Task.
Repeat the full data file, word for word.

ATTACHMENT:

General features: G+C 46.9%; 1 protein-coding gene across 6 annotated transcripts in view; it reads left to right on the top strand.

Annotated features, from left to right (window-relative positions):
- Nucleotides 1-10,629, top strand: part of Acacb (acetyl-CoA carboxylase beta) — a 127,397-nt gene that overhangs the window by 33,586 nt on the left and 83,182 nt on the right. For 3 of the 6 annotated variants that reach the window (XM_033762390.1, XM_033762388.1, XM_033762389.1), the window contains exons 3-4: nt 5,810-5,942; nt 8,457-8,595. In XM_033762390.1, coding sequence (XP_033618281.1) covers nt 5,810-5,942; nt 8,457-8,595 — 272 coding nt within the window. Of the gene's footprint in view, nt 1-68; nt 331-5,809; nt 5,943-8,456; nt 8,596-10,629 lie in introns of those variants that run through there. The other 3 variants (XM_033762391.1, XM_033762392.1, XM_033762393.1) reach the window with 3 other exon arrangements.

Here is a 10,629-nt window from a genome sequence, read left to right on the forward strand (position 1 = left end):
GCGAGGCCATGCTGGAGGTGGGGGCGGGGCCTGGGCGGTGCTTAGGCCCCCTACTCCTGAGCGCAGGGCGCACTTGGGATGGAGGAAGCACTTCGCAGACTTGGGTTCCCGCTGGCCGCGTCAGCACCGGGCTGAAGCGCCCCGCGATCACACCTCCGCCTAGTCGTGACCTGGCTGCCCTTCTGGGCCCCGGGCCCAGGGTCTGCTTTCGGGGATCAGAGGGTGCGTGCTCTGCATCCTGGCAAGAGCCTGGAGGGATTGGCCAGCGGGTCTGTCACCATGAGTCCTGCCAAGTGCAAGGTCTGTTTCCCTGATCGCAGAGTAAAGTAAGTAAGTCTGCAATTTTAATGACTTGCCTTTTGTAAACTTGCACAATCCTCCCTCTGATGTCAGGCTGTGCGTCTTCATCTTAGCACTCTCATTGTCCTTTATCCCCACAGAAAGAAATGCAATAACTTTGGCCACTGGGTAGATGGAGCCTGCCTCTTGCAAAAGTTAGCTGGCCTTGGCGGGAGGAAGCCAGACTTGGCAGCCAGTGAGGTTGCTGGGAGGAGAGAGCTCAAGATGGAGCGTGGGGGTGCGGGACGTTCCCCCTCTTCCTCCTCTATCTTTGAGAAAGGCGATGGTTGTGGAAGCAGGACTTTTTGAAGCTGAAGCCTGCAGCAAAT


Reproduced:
General features: G+C 46.9%; 1 protein-coding gene across 6 annotated transcripts in view; it reads left to right on the top strand.

Annotated features, from left to right (window-relative positions):
- Nucleotides 1-10,629, top strand: part of Acacb (acetyl-CoA carboxylase beta) — a 127,397-nt gene that overhangs the window by 33,586 nt on the left and 83,182 nt on the right. For 3 of the 6 annotated variants that reach the window (XM_033762390.1, XM_033762388.1, XM_033762389.1), the window contains exons 3-4: nt 5,810-5,942; nt 8,457-8,595. In XM_033762390.1, coding sequence (XP_033618281.1) covers nt 5,810-5,942; nt 8,457-8,595 — 272 coding nt within the window. Of the gene's footprint in view, nt 1-68; nt 331-5,809; nt 5,943-8,456; nt 8,596-10,629 lie in introns of those variants that run through there. The other 3 variants (XM_033762391.1, XM_033762392.1, XM_033762393.1) reach the window with 3 other exon arrangements.

Here is a 10,629-nt window from a genome sequence, read left to right on the forward strand (position 1 = left end):
GCGAGGCCATGCTGGAGGTGGGGGCGGGGCCTGGGCGGTGCTTAGGCCCCCTACTCCTGAGCGCAGGGCGCACTTGGGATGGAGGAAGCACTTCGCAGACTTGGGTTCCCGCTGGCCGCGTCAGCACCGGGCTGAAGCGCCCCGCGATCACACCTCCGCCTAGTCGTGACCTGGCTGCCCTTCTGGGCCCCGGGCCCAGGGTCTGCTTTCGGGGATCAGAGGGTGCGTGCTCTGCATCCTGGCAAGAGCCTGGAGGGATTGGCCAGCGGGTCTGTCACCATGAGTCCTGCCAAGTGCAAGGTCTGTTTCCCTGATCGCAGAGTAAAGTAAGTAAGTCTGCAATTTTAATGACTTGCCTTTTGTAAACTTGCACAATCCTCCCTCTGATGTCAGGCTGTGCGTCTTCATCTTAGCACTCTCATTGTCCTTTATCCCCACAGAAAGAAATGCAATAACTTTGGCCACTGGGTAGATGGAGCCTGCCTCTTGCAAAAGTTAGCTGGCCTTGGCGGGAGGAAGCCAGACTTGGCAGCCAGTGAGGTTGCTGGGAGGAGAGAGCTCAAGATGGAGCGTGGGGGTGCGGGACGTTCCCCCTCTTCCTCCTCTATCTTTGAGAAAGGCGATGGTTGTGGAAGCAGGACTTTTTGAAGCTGAAGCCTGCAGCAAAT